Despondency, irritability, anxiety and complaining, condemning and grumbling- all these are thought-cankers, mind-diseases; they are the indications of a wrong mental condition, and those who suffer therefrom would do well to remedy their thinking and conduct. It is true there is much sin and misery in the world, so that all our love and compassion are needed, but our misery is not needed- there is already too much of that. No, it is our cheerfulness and happiness that are needed for there is too little of that. We can give nothing better to the world than beauty of life and character; without this, all other things are vain; this is pre-eminently excellent; it is enduring, real, and not to be overthrown, and it includes all joy and blessedness.
Cease to dwell pessimistically upon the wrongs around you; dwell no more in complaints about, and revolt against, the evil in others, and commence to live free from all wrong and evil yourself. Peace of mind, pure religion, and true reform lie this way. If you would have others true, be true; if you would have the world emancipated from misery and sin, emancipate yourself; if you would have your home and your surroundings happy, be happy. You can transform everything around you if you will transform yourself.
"Don't bewail and bemoan.....
Don't waste yourself in rejection, nor bark against the bad,
but chant the beauties of the good."
And this you will naturally and spontaneously do as you realise the good in yourself.
Immortality is here and now, and is not a speculative something beyond the grave. It is a lucid state of consciousness in which the sensations of the body, the varying and unrestful states of mind, and the circumstances and events of life are seen to be of a fleeting and therefore of an illusory character.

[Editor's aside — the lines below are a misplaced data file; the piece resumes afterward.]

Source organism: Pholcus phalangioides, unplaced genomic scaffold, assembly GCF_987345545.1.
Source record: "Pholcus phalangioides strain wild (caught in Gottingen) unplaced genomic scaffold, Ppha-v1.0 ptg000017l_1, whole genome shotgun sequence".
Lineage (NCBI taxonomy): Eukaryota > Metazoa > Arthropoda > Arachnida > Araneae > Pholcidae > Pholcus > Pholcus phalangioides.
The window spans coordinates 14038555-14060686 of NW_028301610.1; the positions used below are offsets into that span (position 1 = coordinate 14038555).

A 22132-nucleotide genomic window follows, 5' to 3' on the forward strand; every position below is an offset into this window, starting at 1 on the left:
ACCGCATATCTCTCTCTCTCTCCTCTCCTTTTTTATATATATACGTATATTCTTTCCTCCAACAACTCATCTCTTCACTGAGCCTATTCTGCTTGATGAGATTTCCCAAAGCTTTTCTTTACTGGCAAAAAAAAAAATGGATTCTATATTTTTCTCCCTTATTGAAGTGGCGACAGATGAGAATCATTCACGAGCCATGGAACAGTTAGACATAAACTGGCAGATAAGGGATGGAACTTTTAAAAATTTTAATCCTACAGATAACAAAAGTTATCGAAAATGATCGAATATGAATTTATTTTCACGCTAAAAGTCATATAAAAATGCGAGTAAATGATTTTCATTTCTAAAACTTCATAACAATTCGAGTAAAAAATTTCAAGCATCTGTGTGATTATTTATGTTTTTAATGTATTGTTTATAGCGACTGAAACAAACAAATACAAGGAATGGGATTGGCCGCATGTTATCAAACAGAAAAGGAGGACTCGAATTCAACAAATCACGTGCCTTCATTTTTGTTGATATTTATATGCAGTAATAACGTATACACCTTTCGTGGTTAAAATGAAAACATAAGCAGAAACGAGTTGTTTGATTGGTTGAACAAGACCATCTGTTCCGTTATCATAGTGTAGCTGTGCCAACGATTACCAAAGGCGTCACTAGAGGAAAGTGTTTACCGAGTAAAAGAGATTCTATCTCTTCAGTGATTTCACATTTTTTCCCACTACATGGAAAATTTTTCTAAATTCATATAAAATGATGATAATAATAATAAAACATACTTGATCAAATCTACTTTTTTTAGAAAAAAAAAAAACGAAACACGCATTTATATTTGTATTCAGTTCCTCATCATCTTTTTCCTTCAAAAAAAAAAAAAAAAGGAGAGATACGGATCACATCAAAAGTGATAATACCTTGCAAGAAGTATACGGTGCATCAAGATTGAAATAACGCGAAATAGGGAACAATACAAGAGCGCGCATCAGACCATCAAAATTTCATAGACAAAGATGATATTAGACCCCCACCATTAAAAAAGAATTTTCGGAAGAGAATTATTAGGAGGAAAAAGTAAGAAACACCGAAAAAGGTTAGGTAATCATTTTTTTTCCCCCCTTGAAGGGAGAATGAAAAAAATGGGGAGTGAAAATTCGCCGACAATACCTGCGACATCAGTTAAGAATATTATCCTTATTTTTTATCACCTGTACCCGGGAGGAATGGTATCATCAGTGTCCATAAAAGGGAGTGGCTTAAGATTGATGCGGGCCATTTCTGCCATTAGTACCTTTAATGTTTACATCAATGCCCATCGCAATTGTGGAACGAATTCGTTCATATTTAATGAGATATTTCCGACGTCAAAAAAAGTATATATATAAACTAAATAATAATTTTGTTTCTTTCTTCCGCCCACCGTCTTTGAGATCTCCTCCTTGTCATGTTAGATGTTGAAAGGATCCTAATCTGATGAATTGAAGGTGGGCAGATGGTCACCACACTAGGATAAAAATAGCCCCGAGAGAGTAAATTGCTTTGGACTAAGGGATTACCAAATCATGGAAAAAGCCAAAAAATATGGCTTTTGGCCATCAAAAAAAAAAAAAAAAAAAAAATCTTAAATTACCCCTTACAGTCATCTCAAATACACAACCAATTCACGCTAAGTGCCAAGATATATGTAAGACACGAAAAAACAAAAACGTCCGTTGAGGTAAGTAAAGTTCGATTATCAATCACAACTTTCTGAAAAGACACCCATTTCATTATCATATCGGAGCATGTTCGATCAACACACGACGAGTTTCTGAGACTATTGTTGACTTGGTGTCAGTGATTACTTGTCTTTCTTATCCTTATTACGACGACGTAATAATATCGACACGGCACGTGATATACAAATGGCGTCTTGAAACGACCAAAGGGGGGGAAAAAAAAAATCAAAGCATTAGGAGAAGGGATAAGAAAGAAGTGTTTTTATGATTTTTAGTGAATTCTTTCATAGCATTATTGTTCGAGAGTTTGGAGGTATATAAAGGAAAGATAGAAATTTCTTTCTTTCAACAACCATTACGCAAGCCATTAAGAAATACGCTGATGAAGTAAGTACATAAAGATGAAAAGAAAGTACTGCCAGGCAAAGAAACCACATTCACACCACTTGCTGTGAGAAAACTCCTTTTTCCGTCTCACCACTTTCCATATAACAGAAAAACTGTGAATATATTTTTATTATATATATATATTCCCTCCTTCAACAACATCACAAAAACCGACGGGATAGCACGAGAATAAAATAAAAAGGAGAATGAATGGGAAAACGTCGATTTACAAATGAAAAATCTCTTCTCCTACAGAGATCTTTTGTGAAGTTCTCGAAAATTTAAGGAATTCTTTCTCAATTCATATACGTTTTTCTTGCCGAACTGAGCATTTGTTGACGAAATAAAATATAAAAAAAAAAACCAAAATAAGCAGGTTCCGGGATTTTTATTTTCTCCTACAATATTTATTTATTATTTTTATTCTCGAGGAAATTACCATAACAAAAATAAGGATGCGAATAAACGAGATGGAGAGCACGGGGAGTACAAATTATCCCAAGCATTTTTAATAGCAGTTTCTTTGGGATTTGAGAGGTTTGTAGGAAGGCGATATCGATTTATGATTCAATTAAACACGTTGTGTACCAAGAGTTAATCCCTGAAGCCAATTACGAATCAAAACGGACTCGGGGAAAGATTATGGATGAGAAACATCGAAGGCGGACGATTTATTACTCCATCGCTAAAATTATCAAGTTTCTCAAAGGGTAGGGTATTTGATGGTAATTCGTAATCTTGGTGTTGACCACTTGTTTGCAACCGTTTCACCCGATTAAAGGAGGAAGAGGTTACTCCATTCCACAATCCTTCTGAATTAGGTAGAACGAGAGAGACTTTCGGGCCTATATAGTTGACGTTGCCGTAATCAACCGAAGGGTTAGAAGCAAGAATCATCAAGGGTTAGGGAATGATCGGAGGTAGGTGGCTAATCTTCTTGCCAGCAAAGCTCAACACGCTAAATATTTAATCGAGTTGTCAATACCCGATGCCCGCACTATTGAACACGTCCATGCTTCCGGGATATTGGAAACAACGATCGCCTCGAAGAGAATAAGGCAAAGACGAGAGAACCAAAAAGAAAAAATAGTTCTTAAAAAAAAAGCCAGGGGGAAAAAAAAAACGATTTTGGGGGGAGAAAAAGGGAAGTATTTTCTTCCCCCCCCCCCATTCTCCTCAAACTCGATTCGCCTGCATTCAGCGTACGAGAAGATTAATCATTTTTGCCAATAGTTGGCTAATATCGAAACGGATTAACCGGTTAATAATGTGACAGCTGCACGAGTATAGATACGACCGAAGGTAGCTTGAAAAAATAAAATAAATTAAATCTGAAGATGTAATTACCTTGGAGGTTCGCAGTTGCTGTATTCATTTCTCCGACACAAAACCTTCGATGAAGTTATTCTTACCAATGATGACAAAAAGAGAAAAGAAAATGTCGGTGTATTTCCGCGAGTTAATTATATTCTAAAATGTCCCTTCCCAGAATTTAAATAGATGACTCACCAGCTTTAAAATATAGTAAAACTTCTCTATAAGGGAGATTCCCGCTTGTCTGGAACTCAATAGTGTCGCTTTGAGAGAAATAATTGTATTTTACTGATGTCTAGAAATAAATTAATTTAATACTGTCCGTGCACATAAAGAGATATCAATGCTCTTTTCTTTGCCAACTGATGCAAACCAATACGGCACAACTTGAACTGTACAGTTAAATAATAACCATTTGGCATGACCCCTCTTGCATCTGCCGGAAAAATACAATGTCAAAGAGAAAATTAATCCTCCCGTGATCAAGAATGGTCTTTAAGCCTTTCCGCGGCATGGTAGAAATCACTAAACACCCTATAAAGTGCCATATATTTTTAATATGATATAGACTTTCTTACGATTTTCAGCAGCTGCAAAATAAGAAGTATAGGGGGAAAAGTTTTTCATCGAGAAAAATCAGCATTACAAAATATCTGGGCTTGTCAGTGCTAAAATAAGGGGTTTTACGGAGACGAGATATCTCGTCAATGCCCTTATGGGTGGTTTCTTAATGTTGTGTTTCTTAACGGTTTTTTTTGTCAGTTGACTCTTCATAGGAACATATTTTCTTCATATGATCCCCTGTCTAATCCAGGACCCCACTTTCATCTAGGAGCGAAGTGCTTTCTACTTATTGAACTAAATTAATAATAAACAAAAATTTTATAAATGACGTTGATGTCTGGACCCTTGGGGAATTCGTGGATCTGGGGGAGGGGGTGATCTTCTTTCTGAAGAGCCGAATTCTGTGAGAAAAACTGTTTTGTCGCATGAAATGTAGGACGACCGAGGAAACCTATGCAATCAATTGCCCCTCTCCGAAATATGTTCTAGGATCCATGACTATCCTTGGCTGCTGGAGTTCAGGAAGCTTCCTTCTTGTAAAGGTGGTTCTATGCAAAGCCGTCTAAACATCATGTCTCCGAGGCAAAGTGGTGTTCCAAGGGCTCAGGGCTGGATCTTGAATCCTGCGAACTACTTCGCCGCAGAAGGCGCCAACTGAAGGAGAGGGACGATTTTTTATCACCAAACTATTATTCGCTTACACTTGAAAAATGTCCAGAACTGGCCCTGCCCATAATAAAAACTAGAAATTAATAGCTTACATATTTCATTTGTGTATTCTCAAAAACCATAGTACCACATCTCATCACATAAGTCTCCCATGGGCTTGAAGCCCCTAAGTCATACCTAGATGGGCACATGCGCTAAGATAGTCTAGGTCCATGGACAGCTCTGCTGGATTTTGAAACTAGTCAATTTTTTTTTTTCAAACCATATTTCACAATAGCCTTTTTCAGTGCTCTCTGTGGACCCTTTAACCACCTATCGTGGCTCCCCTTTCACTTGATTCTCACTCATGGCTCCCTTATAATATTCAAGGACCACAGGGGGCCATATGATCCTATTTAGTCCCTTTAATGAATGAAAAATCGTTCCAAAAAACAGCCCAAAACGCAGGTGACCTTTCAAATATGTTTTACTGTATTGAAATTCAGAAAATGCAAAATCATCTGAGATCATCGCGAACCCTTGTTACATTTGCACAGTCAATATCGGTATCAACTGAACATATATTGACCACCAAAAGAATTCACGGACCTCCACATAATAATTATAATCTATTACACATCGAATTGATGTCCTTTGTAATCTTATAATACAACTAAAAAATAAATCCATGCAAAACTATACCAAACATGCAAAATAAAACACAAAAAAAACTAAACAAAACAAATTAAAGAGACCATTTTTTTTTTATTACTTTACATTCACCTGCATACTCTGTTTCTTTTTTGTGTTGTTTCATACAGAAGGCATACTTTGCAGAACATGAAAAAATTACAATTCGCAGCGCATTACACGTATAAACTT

Immortality does not belong to time, and will never be found in time; it belongs to Eternity; and just as time is here and now, so is Eternity here and now, and a man may find that Eternity and establish in it, if he will overcome the self that derives its life from the unsatisfying and perishable things of time.
Whilst a man remains immersed in sensation, desire, and the passing events of his day-by-day existence, and regards those sensations, desires, and passing events as of the essence of himself, he can have no knowledge of immortality. The thing which such a man desires, and which he mistakes for immortality, is persistence; that is, a continous succession of sensations and events in time. Living in, loving and clinging to, the things which stimulate and minister to his immediate gratification, and realising no state of consciousness above and independent of this, he thirsts for its continuance, and strives to banish the thought that he will at last have to part from those earthly luxuries and delights to which he has become enslaved, and which he regards as being inseparable from himself.
Persistence is the antithesis of immortality; and to be absorbed in it is spiritual death. Its very nature is change, impermanence. It is a continual living and dying.
The death of the body can never bestow upon a man immortality. Spirits are not different from men, and live their little feverish life of broken consciousness, and are still immersed in change and mortality. The mortal man, he who thirsts for the persistence of his pleasure-loving personality is still mortal after death, and only lives another life with a beginning and an end without memory of the past, or knowledge of the future.